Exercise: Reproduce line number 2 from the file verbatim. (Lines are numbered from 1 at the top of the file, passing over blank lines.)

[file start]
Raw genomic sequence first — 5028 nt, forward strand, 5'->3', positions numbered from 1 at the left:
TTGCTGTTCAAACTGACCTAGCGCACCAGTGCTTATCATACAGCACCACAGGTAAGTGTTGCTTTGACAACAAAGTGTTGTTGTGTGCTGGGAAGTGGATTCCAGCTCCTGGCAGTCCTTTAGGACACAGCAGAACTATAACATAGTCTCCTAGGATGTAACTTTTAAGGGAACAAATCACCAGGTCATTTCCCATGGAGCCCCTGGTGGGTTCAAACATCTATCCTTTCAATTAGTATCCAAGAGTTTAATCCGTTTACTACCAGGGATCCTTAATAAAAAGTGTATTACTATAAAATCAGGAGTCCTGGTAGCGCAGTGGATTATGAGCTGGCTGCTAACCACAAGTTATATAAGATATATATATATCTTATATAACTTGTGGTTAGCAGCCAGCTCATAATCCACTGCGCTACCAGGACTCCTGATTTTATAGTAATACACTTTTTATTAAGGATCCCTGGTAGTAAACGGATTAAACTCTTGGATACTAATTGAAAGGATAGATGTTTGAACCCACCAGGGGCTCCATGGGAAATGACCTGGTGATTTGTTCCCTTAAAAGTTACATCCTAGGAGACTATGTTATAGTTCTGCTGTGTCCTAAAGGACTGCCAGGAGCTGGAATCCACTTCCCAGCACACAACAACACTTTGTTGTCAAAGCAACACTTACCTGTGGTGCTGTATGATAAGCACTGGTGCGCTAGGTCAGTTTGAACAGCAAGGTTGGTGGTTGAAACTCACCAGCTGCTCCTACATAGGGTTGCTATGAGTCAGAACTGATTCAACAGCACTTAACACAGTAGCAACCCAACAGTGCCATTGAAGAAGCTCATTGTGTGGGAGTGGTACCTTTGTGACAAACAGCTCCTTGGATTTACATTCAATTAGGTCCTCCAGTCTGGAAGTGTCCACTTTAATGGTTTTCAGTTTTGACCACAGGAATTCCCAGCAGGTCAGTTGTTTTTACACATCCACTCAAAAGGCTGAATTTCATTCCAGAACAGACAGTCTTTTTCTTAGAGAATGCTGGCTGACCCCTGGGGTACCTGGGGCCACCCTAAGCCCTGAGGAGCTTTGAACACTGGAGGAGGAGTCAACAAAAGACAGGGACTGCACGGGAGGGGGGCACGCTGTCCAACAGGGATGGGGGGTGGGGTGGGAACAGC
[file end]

TTGCTGTTCAAACTGACCTAGCGCACCAGTGCTTATCATACAGCACCACAGGTAAGTGTTGCTTTGACAACAAAGTGTTGTTGTGTGCTGGGAAGTGGATTCCAGCTCCTGGCAGTCCTTTAGGACACAGCAGAACTATAACATAGTCTCCTAGGATGTAACTTTTAAGGGAACAAATCACCAGGTCATTTCCCATGGAGCCCCTGGTGGGTTCAAACATCTATCCTTTCAATTAGTATCCAAGAGTTTAATCCGTTTACTACCAGGGATCCTTAATAAAAAGTGTATTACTATAAAATCAGGAGTCCTGGTAGCGCAGTGGATTATGAGCTGGCTGCTAACCACAAGTTATATAAGATATATATATATCTTATATAACTTGTGGTTAGCAGCCAGCTCATAATCCACTGCGCTACCAGGACTCCTGATTTTATAGTAATACACTTTTTATTAAGGATCCCTGGTAGTAAACGGATTAAACTCTTGGATACTAATTGAAAGGATAGATGTTTGAACCCACCAGGGGCTCCATGGGAAATGACCTGGTGATTTGTTCCCTTAAAAGTTACATCCTAGGAGACTATGTTATAGTTCTGCTGTGTCCTAAAGGACTGCCAGGAGCTGGAATCCACTTCCCAGCACACAACAACACTTTGTTGTCAAAGCAACACTTACCTGTGGTGCTGTATGATAAGCACTGGTGCGCTAGGTCAGTTTGAACAGCAAGGTTGGTGGTTGAAACTCACCAGCTGCTCCTACATAGGGTTGCTATGAGTCAGAACTGATTCAACAGCACTTAACACAGTAGCAACCCAACAGTGCCATTGAAGAAGCTCATTGTGTGGGAGTGGTACCTTTGTGACAAACAGCTCCTTGGATTTACATTCAATTAGGTCCTCCAGTCTGGAAGTGTCCACTTTAATGGTTTTCAGTTTTGACCACAGGAATTCCCAGCAGGTCAGTTGTTTTTACACATCCACTCAAAAGGCTGAATTTCATTCCAGAACAGACAGTCTTTTTCTTAGAGAATGCTGGCTGACCCCTGGGGTACCTGGGGCCACCCTAAGCCCTGAGGAGCTTTGAACACTGGAGGAGGAGTCAACAAAAGACAGGGACTGCACGGGAGGGGGGCACGCTGTCCAACAGGGATGGGGGGTGGGGTGGGAACAGC